But the poor state capacity is just one part of the story. The worst part is that some of the Madrassas and their associated religious political outfits have also been used by the military establishment for "strategic" purposes in Afghanistan and elsewhere.

What has happened is that though initially some of the Madrassas and affiliated religious parties were under some sort of supervision but over the years state has lost control of these. The "agents" are now largely independent and their relationship with the government has changed drastically. Apart from that there has also been a mushroom growth of completely independent Madrassas which do not have any sort of supervisory oversight. The so called "Bad Taliban" are the product of such Madrassas.

In many ways, the present climate also owes a lot to state's seriously flawed security doctrine which has ended up creating a breeding ground of religious extremism and establishment of thousands of radical Madrassas with many completely out of the state's control.

Today, it is largely due to prevalence of these Madrassas and their associated extremist outfits that the menace of extremism is not just concentrated in the bordering area of Afghanistan ( where military action is taking place) but is spread all over Pakistan. The action against Taliban is relatively easy because they had virtual control over those areas and Pakistan had to "liberate" its own territory and reestablish its writ. However, countering those extremists which are present throughout the rest of the Pakistan is going to be a herculean task.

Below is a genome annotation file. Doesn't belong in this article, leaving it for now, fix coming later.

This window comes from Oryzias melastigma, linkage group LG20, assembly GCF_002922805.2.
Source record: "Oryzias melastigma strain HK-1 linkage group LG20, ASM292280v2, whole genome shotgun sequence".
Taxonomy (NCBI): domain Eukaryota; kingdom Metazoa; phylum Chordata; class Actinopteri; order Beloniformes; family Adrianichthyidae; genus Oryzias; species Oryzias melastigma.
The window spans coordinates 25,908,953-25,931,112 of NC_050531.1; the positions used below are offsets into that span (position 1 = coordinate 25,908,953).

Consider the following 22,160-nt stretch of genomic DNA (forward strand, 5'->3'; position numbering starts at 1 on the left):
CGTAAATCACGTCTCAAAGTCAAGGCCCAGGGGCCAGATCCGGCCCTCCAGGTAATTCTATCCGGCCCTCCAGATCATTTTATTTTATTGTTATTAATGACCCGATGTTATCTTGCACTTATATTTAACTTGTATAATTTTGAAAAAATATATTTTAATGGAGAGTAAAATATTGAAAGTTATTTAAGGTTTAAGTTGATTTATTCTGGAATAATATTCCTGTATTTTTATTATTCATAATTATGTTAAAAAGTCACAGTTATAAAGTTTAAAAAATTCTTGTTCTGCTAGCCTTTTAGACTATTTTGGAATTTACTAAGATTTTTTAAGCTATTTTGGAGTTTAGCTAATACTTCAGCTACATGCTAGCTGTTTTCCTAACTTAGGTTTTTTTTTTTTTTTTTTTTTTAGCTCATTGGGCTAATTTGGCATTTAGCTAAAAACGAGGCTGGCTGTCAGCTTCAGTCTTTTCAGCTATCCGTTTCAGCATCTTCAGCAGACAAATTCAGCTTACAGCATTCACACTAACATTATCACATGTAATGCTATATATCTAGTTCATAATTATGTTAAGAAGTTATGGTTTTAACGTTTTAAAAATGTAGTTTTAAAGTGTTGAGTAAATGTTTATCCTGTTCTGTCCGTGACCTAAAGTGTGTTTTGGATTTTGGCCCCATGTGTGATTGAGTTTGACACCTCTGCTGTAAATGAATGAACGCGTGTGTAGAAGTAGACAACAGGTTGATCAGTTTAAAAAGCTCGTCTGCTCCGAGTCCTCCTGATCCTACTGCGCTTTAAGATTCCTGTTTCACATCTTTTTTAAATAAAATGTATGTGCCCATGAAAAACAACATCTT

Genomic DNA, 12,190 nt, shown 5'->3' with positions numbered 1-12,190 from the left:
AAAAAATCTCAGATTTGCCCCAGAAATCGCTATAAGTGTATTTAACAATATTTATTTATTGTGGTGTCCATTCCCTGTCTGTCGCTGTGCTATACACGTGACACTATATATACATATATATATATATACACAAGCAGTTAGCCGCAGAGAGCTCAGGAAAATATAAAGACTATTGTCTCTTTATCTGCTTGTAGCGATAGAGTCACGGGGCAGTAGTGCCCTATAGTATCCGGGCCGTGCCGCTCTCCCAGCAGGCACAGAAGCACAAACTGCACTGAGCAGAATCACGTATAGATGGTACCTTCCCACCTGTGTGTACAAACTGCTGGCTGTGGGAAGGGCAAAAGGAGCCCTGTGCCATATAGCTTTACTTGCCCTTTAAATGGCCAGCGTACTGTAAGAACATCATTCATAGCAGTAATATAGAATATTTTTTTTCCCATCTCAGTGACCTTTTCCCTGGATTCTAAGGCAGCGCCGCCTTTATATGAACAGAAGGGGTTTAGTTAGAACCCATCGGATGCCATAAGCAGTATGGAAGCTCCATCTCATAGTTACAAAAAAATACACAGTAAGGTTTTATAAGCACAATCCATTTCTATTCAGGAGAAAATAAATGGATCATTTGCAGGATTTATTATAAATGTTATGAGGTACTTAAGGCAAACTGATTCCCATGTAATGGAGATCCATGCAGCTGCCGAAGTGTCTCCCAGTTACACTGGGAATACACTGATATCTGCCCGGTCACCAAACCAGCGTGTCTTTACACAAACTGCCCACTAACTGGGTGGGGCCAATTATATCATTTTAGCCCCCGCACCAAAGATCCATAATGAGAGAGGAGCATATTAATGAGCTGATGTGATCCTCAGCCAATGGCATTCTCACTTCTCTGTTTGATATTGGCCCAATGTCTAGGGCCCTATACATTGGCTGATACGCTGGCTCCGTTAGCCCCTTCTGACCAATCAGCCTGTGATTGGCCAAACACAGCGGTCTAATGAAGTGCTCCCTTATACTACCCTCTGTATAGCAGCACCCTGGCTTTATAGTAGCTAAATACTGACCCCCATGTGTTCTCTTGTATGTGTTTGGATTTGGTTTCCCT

Pakistan has to start with dismantling and revamping the entire Madrassa system. However, for that it also needs to build its state capacity so that it is able to properly discharge its duties at the grassroots level. Once the state capacity starts increasing the appeal of these Madrassas will also diminish.

And above all, it has to change the entire security paradigm which in the past has focused on using Islamic militants as proxy warriors. Even now some political analysts are of the view that state is still being selective in its action. It is targeting some while sparing others. Pakistani Taliban are being targeted while Jamat Dawa and Afghan Taliban are being spared.

As USA and India come closer, Pakistan is trying desperately to counter balance by moving closer towards China while trying to regain some lost influence in Afghanistan. Its current policy of selective action against the militants can be understood from that angle. However, history has proved that the entire concept of using these religious outfits was flawed. Pakistan has to discontinue this policy and change its security doctrine. Improving relationships with India is extremely critical. Without improving it, Pakistan will not be addressing its real problem.

December 16 may have united the Pakistani nation for military action against Taliban, but much more is needed if Pakistan has to come out of this quagmire.